From Wikipedia, the free encyclopedia
(Redirected from Saint-Louis en l'Île)
Jump to navigation Jump to search
Church of Saint-Louis en l'Île
Église Saint-Louis en l'Île
Eglise saint louis en l'ile.jpg
48°51′05″N 2°21′27″E / 48.85139°N 2.35750°E / 48.85139; 2.35750Coordinates: 48°51′05″N 2°21′27″E / 48.85139°N 2.35750°E / 48.85139; 2.35750
Location19 Rue Saint-Louis en l'Île, 4th arrondissement of Paris
DenominationRoman Catholic Church
Architectural typeChurch
Groundbreaking1624 (1624)
Completed1726 (1726)
ArchdioceseArchdiocese of Paris
Official nameÉglise Saint-Louis en l'Île
Reference no.PA00086258

Saint-Louis en l'Île (French pronunciation: ​[sɛ̃ lwi ɑ̃ l‿il] meaning "Saint Louis on the Island") is a Roman Catholic parish church located at 19 Rue Saint-Louis en l'Île on Île Saint-Louis in the 4th arrondissement of Paris, France. It was constructed beteen 1664 and 1725, and is dedicated to King Louis IX of France, or Saint Louis. The church was originally built in the French Baroque style of the 19th century, but much of the interior decoration was taken or destroyed in the French Revolution. The church was extensively restored and redocorated in the 19th century.[2]


the church in the 18th century
Turgot plan of Paris (1739) showing the church, middle top right

In the early 17th century the Île Saint-Louis was uninhabited. When the first houses were built on the island, a parish was created and the first chapel was constructed in 1623.

As the population of the island grew, a larger church was needed. The new church was designed by the architect François Le Vau (1613-1636), younger brother and assistant of the more famous royal architect Louis Le Vau, who designed facades and rooms for the Palace of Versailles, Louvre and Institut de France. The church was the only building François built without his brother. It is in the French Baroque style of the 17th century.[3]

The first stone was placed on 1 October 1664 by the Archbishop of Paris, but work was delayed by a shortage of funds and other mishaps. The architect died soon after the project began, and was replaced by Gabriel Le Duc and then by two more architects in succession. A wind storm in 1701 destroyed the new roof.[4] Due to the long delays, houses were built next to the church, taking the space originally intended for the traditional west front, which had to be relocated. The church was not completed until 14 July 1726, sixty years after the beginning of its construction.[4] The original bell tower was destroyed by a storm in 1740, and was replaced by a new openwork tower, which allowed the strong winds on the island to pass through. Another unusual feature of the tower is the clock, which hangs over the street like a shop sign.[5]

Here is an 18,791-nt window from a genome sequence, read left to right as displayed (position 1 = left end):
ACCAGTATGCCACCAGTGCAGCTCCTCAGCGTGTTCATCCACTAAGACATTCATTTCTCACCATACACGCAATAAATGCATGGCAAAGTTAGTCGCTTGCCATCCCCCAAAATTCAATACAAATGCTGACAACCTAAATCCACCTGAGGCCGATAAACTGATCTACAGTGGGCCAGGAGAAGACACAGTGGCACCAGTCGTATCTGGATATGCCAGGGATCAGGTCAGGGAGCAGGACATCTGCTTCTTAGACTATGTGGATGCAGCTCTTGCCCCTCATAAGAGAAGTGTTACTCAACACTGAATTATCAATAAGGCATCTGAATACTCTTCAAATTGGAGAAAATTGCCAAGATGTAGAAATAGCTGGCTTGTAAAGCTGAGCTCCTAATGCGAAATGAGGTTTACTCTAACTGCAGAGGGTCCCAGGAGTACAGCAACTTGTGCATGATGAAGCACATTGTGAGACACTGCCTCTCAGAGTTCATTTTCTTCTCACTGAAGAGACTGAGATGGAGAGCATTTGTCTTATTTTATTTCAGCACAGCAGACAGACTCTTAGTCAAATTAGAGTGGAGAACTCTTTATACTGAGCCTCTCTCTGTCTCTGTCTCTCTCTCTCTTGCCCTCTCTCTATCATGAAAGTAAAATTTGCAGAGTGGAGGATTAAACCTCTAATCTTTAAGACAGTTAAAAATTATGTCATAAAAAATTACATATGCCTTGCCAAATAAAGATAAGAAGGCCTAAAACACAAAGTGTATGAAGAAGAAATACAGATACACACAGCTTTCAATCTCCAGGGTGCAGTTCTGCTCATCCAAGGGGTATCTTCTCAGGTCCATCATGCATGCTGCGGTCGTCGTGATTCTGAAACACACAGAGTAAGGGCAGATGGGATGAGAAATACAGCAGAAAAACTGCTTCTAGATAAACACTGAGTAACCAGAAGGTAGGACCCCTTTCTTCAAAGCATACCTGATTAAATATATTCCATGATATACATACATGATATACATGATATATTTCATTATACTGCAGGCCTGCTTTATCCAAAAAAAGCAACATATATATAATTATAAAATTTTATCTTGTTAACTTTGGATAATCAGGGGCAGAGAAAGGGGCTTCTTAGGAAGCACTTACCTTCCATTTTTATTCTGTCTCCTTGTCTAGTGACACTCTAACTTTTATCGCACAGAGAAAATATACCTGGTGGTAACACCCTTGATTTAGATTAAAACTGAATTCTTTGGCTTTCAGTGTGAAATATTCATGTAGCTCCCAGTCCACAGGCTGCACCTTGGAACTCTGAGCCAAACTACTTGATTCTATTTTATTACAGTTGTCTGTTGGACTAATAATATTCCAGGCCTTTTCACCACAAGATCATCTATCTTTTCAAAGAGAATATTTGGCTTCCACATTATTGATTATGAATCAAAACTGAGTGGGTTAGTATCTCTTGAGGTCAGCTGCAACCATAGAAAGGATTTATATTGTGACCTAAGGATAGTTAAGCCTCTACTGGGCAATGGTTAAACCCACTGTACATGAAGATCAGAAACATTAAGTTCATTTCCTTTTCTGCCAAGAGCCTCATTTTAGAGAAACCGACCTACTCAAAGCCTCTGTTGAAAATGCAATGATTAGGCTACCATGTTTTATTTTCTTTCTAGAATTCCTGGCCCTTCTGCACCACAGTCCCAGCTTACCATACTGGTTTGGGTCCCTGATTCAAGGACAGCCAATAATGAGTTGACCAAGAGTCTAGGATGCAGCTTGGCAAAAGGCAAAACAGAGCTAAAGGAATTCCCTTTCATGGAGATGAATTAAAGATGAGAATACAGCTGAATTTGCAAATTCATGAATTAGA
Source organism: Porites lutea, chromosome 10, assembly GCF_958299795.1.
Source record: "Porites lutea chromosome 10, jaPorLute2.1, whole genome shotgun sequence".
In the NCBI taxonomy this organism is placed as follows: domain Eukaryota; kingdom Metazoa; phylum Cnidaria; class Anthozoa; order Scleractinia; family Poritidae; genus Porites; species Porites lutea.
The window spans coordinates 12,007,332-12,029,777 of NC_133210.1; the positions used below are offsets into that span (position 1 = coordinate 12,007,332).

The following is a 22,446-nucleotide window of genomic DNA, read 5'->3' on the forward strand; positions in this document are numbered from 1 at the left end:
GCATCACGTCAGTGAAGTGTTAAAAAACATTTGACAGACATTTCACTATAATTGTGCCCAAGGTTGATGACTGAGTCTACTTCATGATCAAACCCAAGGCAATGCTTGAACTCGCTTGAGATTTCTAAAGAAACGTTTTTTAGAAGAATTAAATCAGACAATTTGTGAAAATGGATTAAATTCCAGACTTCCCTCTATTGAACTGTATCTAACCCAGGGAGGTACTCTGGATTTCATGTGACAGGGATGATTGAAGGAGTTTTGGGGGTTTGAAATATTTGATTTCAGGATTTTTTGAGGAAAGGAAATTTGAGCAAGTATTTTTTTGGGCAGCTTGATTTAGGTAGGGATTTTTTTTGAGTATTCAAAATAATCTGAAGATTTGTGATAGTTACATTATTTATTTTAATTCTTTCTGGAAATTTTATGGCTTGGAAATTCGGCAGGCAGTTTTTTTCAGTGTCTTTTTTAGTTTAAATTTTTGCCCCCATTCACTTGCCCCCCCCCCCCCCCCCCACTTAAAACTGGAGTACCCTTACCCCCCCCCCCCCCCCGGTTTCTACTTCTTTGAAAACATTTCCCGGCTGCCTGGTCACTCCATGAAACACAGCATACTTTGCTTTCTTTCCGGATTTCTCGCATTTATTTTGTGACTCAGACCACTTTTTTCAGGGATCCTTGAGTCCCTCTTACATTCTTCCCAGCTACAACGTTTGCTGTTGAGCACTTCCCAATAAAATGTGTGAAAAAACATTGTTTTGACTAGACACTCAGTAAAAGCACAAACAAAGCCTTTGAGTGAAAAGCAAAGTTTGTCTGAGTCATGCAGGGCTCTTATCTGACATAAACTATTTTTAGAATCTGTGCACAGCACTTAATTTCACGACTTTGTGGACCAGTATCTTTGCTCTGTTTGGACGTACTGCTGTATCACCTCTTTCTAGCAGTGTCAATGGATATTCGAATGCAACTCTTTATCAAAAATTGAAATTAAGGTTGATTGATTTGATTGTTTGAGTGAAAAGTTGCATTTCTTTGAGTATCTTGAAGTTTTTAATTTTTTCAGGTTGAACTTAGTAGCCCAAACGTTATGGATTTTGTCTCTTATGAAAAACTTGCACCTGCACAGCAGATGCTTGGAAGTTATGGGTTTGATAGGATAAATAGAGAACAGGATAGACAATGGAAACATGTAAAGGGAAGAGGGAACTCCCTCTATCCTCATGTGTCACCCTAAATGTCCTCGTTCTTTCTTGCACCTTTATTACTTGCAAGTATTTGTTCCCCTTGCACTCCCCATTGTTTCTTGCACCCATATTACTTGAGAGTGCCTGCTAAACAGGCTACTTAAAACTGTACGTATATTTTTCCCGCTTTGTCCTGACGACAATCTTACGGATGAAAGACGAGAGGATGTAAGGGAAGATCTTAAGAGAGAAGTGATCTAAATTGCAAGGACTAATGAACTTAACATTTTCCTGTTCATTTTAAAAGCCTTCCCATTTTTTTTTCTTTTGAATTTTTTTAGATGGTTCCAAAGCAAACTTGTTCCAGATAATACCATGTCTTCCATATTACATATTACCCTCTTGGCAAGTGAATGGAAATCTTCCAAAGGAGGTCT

During the French Revolution, the church was closed, stripped of decoration, put up for sale, and turned into a storehouse for books. The buyer of the building returned it to the church in 1805, and the first mass was celebrated there on 10 March 1805 by Pope Pius VII, who had come to Paris the previous December to crown Napoleon Emperor.

The City of Paris purchased the building in 1817 and later a long campaign was begun to add new murals, paintings, sculpture and windows. This was led by the Abbot Louis-Auguste Bossuet, the curé of the Parish from 1864 to 1888. He sold the large library of the church and used to funds to added a profusion of gilding, murals, sculptures in stucco, and the windows that are seen today.[6]


A clock suspended from the side of the tower indicates the entrance of the church.[7] The portal is decorated with a sculpture depicting two angels with their arms outstretched holding the coat of arms of France. This was a reference to the patron saint of the church, King Louis VII or Saint Louis. The angels are still there, but the coat of arms was smashed during the French Revolution.


The interior is very large, but is given a more human dimension by the profusion of ornament and gilding, and detail. was decorated following drawings by Jean-Baptiste de Champaigne (1631-1681), and displays the lavish French Baroque style of the 17th century. The arcades have rounded arches and as pilasters with trompe-l'oeil channelling, joined with columns with Corinthian capitals, carved of travertine stone, and decorated with sculpted foliage and angels. Other decoration includes a variety of sculpted sceptres, the hands of justice and other royal emblems, illustrating the association with King Louis IX.[8]